On Hengsha, such habitat is abundant, and we scoured all the likely spots, among them the place where my wife Elaine Du and I found 3 Oriental Plover last April 9.

Oriental Plover habitat at Hengsha (top) and Inner Mongolia (bottom). Top: Hiko. Bottom: Craig Brelsford
Oriental Plover habitat on Hengsha Island (top) and in Inner Mongolia (bottom). Note the similarities between the flat, grassy area on Hengsha Island and the steppe near Hulun Lake. A migrating Oriental Plover, especially one that may have flown virtually non-stop from Australia, sees the scene at top and thinks of home. Top: Komatsu Yasuhiko, 26 March 2017, 31.301475, 121.917442. Bottom: Craig Brelsford, 24 July 2015, 48.254637, 118.338622.

We were driving along the coastal road that skirts the southern edge of the reclaimed area. The morning was hazy, with air pollution giving me the sniffles, but even with the reduced visibility one could appreciate the power of the Yangtze looming behind.

Here, the longest river in Asia releases into the East China Sea the water collected along its course of 6,300 km (3,915 mi.). On clear days, one can see the famous skyline of Pudong, 38 km (24 mi.) away. At Hengsha Island, one stands on the eastern edge of Eurasia at the mouth of China’s greatest river in the shadow of Earth’s greatest city.

As we drove, the reed beds and marshy areas began to recede, and there opened up before us drier, grassier habitat, perfect for Oriental Plover. Stopping the car, I intoned, in a voice recalling Brigham Young, “This is the place.” (The coordinates are 31.301475, 121.917442.)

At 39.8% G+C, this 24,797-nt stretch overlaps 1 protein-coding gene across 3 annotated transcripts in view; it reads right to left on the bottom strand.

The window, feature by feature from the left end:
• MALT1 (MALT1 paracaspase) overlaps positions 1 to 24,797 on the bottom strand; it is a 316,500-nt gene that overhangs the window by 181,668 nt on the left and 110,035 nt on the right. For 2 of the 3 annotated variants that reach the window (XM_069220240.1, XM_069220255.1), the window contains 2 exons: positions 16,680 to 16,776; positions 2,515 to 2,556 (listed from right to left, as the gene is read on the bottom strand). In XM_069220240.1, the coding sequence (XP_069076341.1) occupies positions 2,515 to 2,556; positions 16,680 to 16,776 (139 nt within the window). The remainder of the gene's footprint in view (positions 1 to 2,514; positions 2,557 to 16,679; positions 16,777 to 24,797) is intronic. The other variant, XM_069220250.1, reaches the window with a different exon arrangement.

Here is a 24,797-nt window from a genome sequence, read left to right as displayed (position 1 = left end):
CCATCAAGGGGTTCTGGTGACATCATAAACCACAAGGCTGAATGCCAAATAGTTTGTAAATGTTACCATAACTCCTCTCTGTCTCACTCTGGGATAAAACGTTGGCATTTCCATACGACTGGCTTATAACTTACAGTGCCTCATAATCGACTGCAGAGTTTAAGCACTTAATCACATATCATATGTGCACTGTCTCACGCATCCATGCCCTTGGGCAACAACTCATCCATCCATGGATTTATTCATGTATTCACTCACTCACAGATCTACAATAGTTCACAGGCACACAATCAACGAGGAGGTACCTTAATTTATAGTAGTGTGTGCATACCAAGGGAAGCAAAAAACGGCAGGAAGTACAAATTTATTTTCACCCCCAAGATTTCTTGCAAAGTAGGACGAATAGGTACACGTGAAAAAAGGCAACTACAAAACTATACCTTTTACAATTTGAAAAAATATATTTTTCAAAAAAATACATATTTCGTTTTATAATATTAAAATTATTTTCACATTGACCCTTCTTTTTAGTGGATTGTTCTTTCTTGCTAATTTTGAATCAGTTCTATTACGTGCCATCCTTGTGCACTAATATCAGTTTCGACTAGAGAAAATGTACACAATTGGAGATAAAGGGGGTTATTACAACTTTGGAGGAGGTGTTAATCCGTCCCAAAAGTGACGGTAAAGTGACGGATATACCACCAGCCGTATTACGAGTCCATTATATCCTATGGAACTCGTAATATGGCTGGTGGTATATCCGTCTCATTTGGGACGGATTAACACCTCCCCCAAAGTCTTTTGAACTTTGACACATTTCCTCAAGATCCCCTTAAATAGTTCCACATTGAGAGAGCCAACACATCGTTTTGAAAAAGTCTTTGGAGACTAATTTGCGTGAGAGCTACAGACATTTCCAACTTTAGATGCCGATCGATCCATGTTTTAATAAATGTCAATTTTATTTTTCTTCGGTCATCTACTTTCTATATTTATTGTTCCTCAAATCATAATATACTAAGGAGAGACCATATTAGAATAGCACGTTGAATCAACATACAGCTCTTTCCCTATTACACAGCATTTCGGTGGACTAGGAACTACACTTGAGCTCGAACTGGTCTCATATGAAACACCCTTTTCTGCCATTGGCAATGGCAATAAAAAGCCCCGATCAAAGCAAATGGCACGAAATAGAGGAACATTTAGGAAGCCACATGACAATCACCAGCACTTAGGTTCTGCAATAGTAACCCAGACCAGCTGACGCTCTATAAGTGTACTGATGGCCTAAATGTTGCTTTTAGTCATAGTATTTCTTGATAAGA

Michael Grunwell views Oriental Plover on Hengsha Island, 26 March 2017 (Komatsu Yasuhiko).
Michael Grunwell views Oriental Plover in steppe-like habitat, Hengsha, 26 March. (Komatsu Yasuhiko)

We broke out a forest of tripods and set upon them our spotting scopes. Michael, the seasoned veteran, saw the plovers first. Continuing our Wild West theme, Michael shouted, “Eureka!” His head was motionless, glued to the scope, but his arms were waving, and he was dancing a jig. The 49er had just struck gold.

Michael and Hiko moved in for a closer look. I stayed above, scanning the scene through my Swarovski ATX-95. Males and females were in partial breeding plumage. They were running fast across the turf, picking off invertebrates. Twice they flew, and I appreciated their powerful, erratic flight and long wings.

We found 16 Oriental Plover there. We found another 9 on the north shore of the reclaimed area, on the mudflats.